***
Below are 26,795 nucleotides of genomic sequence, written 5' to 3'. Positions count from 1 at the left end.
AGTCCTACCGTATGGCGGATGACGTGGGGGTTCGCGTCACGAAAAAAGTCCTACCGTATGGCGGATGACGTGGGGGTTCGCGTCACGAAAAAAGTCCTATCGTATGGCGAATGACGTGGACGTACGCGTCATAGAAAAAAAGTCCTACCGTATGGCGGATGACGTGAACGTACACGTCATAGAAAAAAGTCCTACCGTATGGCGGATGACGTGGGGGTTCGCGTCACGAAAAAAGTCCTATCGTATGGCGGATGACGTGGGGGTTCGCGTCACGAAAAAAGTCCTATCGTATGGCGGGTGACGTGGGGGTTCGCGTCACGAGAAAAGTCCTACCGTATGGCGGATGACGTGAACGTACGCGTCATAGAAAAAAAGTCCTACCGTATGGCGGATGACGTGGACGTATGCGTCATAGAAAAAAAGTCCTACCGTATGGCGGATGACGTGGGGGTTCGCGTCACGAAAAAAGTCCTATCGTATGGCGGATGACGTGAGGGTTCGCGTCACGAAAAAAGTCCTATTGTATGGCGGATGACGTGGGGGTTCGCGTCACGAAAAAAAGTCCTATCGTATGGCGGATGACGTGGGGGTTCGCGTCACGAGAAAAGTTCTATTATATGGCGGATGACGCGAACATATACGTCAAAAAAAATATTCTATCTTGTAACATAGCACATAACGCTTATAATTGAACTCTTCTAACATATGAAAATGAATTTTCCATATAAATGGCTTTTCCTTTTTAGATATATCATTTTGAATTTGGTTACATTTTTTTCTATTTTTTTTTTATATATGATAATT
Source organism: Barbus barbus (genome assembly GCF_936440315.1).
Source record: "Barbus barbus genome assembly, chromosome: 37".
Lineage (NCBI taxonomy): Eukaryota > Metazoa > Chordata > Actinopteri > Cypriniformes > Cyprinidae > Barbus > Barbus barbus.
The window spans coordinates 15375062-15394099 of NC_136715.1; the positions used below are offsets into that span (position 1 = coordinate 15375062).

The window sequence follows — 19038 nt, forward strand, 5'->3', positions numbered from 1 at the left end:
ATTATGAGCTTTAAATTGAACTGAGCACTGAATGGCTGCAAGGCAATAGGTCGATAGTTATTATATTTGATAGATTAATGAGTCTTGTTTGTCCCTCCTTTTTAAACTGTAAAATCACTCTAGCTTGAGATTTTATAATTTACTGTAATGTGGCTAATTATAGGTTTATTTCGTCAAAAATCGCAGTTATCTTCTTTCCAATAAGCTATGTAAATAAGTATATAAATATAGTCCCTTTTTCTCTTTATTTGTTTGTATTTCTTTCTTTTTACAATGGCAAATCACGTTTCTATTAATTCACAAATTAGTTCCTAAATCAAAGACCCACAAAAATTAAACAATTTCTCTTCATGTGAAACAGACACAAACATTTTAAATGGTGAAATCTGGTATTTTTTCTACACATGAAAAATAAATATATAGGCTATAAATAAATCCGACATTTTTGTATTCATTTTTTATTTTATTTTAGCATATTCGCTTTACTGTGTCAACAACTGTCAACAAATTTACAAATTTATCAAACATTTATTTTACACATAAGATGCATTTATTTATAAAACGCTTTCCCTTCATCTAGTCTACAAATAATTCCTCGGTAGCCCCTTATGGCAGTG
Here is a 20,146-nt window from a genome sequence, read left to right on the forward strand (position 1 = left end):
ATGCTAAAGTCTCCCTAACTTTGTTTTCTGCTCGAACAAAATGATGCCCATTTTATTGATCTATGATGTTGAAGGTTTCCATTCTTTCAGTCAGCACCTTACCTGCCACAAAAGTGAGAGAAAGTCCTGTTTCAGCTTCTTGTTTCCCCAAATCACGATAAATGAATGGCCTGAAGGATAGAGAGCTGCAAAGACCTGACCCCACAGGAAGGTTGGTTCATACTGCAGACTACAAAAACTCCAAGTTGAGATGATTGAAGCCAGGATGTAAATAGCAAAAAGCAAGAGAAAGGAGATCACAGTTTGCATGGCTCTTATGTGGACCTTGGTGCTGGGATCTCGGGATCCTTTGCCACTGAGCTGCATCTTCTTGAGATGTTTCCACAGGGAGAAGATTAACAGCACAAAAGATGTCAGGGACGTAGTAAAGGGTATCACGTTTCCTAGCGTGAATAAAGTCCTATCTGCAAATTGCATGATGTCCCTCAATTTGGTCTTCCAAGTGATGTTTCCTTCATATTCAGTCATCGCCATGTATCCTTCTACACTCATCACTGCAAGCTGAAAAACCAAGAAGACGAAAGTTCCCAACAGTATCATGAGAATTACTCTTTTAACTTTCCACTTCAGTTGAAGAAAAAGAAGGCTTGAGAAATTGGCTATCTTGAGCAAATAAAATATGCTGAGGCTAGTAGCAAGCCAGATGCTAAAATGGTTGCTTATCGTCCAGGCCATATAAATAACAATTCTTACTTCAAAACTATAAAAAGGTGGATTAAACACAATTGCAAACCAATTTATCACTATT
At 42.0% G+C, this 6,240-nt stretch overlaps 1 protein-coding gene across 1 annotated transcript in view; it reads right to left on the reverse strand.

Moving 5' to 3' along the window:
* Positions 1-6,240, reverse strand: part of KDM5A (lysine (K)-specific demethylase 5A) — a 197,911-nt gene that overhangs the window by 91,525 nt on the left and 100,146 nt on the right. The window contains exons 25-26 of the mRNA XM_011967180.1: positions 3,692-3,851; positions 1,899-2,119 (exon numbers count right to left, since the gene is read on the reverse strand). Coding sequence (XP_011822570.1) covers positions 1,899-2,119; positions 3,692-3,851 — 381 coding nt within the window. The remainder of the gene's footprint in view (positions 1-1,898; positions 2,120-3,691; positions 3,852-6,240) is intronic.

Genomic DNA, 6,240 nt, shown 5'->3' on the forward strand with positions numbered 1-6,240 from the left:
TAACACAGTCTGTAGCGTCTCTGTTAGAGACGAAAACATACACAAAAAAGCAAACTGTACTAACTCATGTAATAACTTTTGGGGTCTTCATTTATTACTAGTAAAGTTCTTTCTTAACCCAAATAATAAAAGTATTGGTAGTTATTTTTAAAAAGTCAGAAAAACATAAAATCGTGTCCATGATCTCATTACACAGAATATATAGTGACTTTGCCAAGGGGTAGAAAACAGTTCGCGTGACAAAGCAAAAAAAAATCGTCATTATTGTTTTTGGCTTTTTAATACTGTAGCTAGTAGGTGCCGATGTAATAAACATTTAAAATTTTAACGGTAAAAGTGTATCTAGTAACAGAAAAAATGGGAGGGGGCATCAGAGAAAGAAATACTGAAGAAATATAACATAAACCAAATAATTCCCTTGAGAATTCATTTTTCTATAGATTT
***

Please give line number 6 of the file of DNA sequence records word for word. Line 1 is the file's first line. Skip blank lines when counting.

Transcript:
The window spans coordinates 15375062-15394099 of NC_136715.1; the positions used below are offsets into that span (position 1 = coordinate 15375062).